The quilt, as an object, is traditionally domestic: it is associated with comfort and warmth. These qualities of the domestic realm are traditionally embodied and enacted by women: the quilt can be seen as a sort of a metaphor for the safety of the domestic sphere. Embedded makes space for the woman (as artist) to reclaim the quilt: the works tend to remove the comfortable, familiar aspect of the quilt, thus subverting, in a very physical sense, these qualities of the object. The objects assert the discomfort and unease that is embodied when these traditionally safe and warm experiences of the home have been disrupted or totally corrupted by a negative experience or association.

This dichotomy is buried within many of the works: objects of comfort become symbols of discomfort, of fear, objects of subversion. In Embedded the artists have physically and metaphorically dismantled the fixed, safe, familiar nature of the quilt, and in turn, they are working to disturb the traditionally feminine associations with the comfort of objects of the domestic sphere. Objects which are traditionally associated with the feminine break out of their expectations, they become grotesque, confronting, the quilt becomes an object of resistance. By virtue of this action, the feminine is liberated from the domestic.   

Tania Ferrier’s Angry Underwear is incorporated into an interpretation of the quilt entitled Ms Angry Underwear Quilt which holds a dark story. The underwear in the quilt originated as a part of Ferrier’s Angry Underwear project in the 1980s in which, after witnessing a sexual assault, Ferrier began making angry underwear for strippers in New York City. The angry underwear works as a very direct embodiment of a desire to interrupt and redirect the male gaze: bras and underpants are painted with eyes and mouths resembling sharks, mouth wide open, big teeth, or wide eyes occupy the place of standard lingerie embellishments of a pretty or delicate nature. Ferrier seems to hold an overt awareness of the often sexualising, even demeaning male gaze, and seeks to interfere with this directly. Ferrier reveals a dark history of childhood sexual abuse, and articulates the way that with humour, and courage, reinforced by her experience making the angry underwear, the process of creating the quilt allowed her to look back at her childhood from an empowered, strong position. Ferrier’s work makes the feminine, the ‘approachable’, physically confronting. Its materiality is effective on a metaphorical level. It interrupts and redirects the male gaze.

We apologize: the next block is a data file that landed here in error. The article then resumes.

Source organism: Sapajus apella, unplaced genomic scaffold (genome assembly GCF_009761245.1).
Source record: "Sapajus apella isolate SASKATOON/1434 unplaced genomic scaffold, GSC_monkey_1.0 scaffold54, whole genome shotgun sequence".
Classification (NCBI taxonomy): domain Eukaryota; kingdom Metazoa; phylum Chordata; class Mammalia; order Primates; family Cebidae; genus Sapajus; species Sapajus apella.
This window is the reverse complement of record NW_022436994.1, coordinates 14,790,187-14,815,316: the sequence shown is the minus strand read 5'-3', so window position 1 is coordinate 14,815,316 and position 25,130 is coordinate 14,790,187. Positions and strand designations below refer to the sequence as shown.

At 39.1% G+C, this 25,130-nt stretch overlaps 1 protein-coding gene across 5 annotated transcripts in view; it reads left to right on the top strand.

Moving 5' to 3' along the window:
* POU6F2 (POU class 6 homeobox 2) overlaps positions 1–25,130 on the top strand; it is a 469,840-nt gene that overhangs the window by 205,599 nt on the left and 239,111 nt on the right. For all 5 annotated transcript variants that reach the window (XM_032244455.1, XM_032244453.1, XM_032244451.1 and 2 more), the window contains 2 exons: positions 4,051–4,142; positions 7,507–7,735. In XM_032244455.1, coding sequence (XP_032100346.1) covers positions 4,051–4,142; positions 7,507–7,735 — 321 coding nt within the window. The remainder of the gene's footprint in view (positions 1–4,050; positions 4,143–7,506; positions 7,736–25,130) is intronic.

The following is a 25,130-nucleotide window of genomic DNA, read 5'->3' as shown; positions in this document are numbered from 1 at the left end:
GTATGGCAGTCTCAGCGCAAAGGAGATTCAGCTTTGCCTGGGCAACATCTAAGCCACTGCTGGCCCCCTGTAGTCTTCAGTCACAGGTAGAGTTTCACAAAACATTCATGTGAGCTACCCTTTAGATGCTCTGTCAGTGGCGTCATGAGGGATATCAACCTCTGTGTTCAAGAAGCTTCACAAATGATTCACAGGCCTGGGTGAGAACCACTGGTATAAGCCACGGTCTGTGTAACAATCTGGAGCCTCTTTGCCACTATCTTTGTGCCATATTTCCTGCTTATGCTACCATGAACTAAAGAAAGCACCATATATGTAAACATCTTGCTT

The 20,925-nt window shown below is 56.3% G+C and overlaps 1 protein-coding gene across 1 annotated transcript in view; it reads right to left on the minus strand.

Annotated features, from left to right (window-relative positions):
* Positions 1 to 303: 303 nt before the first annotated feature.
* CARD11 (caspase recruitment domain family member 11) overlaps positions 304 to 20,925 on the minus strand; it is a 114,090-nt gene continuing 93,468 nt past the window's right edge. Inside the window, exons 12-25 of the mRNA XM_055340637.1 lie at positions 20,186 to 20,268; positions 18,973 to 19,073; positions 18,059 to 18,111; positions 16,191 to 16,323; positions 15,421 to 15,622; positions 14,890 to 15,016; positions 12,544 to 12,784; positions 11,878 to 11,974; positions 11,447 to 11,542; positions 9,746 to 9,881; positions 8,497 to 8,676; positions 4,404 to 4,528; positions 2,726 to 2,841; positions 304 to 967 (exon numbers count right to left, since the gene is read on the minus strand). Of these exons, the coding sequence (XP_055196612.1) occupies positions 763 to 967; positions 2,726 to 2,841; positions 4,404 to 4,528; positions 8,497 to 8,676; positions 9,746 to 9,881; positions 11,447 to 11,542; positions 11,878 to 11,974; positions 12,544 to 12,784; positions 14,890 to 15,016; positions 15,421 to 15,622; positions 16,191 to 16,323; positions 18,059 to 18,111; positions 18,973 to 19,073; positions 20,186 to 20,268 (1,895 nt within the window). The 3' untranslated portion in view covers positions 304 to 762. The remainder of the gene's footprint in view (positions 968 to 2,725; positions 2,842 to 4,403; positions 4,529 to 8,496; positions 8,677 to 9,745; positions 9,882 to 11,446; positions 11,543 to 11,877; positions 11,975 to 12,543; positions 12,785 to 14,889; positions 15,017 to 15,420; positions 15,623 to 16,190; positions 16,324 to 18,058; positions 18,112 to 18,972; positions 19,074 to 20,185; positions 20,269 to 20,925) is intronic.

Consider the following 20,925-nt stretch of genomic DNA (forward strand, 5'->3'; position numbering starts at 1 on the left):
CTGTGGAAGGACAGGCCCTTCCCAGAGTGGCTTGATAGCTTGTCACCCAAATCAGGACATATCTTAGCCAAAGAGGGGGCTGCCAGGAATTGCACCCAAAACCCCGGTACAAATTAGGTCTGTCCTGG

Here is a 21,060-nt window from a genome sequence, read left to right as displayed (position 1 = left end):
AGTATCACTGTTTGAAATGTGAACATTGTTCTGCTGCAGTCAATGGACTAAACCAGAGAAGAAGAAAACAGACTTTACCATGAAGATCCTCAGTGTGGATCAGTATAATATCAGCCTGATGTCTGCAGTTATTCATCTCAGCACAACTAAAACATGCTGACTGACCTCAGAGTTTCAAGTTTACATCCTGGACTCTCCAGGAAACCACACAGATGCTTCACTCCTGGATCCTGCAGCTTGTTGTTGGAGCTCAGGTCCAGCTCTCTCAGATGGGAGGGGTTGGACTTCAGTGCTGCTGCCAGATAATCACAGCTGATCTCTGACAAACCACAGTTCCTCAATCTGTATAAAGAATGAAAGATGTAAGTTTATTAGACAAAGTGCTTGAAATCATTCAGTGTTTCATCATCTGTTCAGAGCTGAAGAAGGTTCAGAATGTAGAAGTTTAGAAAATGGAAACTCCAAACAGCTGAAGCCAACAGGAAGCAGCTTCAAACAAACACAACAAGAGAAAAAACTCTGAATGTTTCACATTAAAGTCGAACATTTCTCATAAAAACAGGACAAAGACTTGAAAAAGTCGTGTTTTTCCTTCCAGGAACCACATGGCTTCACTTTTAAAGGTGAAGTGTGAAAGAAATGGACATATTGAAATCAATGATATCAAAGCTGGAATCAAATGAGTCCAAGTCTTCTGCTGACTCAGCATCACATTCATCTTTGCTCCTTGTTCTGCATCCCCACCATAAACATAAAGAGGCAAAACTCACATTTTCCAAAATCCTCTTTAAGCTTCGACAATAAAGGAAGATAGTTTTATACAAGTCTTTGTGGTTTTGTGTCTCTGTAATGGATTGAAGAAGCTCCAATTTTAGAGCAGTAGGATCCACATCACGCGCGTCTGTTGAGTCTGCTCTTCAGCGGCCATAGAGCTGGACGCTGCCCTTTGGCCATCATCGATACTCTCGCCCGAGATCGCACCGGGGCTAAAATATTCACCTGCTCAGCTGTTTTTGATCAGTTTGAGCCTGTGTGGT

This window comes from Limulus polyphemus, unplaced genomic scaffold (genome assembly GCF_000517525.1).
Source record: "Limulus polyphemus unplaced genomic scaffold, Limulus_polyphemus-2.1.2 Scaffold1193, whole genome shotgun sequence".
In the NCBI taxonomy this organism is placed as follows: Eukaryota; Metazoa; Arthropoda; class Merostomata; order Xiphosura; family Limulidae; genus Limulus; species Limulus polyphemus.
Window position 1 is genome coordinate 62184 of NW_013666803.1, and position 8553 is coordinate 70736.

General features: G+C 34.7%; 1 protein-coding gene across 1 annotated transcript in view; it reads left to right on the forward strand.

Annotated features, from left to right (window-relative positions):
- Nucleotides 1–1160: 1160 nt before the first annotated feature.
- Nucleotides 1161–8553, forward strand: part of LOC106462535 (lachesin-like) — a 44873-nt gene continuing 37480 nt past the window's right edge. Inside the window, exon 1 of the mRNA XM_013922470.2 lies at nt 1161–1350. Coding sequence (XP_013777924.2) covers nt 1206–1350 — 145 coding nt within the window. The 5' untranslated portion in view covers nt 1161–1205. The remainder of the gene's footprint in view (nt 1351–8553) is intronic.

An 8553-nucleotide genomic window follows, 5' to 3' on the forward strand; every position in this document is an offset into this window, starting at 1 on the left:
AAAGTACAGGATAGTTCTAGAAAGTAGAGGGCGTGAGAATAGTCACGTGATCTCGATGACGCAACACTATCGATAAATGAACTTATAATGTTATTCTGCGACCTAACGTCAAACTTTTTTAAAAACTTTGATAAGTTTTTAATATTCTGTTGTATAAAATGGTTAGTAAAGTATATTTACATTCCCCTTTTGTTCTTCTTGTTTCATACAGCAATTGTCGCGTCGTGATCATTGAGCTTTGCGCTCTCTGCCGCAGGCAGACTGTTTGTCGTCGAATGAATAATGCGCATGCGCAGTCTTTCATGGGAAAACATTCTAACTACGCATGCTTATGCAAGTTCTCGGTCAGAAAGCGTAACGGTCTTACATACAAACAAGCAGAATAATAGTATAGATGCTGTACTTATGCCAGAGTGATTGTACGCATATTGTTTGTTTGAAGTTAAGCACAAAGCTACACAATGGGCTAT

Dunovits-Ferrier’s work, Sweet child o’mine embodies a similar process. The work is composed of a selection of band tees that she wore as a teenager, repurposed into a large ‘quilt’ joined by safety pins, hanging on the wall. Beneath the quilt lies an installation reminiscent of the landscape of a teenage bedroom: shaggy rug, collection of dvds and fuzzy television. The artist seems to find self-acceptance in the creation of the work, by addressing, very directly, events and materials from the past. Similarly to Bushby’s Bushpig, the confrontation of these objects and ideas, relics of the discomforts of adolescence, in retrospect, can foster self-acceptance.

In her 1972 Women’s Art: A Manifesto, Valie Export states: ‘if reality is a social construction and men its engineers, we are dealing with a male reality… let women speak so that they can find themselves, this is what I ask for in order to achieve a self-defined image of ourselves and thus a different view of the social function of women.’ (Export 47) In Export’s spirit, Embedded, as an exhibition, addresses women: an aspect which holds strength and integrity in terms of reclaiming female space in Australian art history. There is a strong sense that the production of these quilts was a cathartic, emotionally charged process for the artists. This emphasis on the process, on re-imagining materials, in such a personal way, is one means by which the works all become by women, and for women. At this moment in art history, a greater recognition of female artists is happening internationally: Embedded addresses the imbalance of women artists in collections and in gallery representation.

Installation view of Embedded with works visible (L-R) by Ruby Armstrong-Porter, Olga Cironis and Tania Ferrier. Photo: Pamela Kleemann-Passi


  1. Export, Valie. “Women’s Art: A Manifesto” News Forum 228, January 1973, https://monoskop.org/images/3/3d/Valie_Export_1973_2012_Womens_Art_A_Manifesto.pdf
  2. Embedded 2020. (catalogue) Sandra Murray, 2020.